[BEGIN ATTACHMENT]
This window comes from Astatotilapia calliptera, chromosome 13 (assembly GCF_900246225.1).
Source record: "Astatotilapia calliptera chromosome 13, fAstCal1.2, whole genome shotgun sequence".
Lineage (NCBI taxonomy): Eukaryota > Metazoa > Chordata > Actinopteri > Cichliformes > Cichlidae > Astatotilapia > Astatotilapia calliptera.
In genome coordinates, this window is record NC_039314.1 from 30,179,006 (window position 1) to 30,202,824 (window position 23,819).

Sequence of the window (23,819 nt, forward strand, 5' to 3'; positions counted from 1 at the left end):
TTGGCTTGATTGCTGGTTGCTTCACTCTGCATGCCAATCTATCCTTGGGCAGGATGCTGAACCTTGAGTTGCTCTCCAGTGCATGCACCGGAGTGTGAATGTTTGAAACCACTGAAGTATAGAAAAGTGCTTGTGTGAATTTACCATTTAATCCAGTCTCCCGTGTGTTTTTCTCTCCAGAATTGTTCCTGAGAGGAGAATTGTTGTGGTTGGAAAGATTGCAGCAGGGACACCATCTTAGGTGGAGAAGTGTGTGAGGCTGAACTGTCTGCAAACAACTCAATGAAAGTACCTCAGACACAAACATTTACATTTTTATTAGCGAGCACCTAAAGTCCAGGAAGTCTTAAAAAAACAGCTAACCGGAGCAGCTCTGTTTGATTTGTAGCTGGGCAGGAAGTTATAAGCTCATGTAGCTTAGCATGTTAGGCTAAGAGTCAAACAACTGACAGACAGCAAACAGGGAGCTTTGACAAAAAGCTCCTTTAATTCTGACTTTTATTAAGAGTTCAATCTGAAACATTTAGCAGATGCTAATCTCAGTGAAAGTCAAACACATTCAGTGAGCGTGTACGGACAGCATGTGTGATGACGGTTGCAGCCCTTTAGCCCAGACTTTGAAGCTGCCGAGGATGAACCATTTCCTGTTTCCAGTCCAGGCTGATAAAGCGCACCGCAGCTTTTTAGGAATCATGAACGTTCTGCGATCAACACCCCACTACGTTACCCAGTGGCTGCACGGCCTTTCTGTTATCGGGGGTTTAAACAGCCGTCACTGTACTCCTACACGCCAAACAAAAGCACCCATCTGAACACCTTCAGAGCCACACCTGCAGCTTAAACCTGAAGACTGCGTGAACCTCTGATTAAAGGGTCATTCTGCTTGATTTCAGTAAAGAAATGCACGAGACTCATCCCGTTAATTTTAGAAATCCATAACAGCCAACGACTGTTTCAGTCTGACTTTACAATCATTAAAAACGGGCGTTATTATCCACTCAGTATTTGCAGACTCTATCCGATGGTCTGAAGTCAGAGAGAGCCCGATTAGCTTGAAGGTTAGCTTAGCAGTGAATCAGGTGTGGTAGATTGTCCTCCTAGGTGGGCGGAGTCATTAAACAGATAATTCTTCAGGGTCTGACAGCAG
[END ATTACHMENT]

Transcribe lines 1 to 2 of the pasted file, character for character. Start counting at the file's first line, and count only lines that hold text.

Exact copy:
This window comes from Astatotilapia calliptera, chromosome 13 (assembly GCF_900246225.1).
Source record: "Astatotilapia calliptera chromosome 13, fAstCal1.2, whole genome shotgun sequence".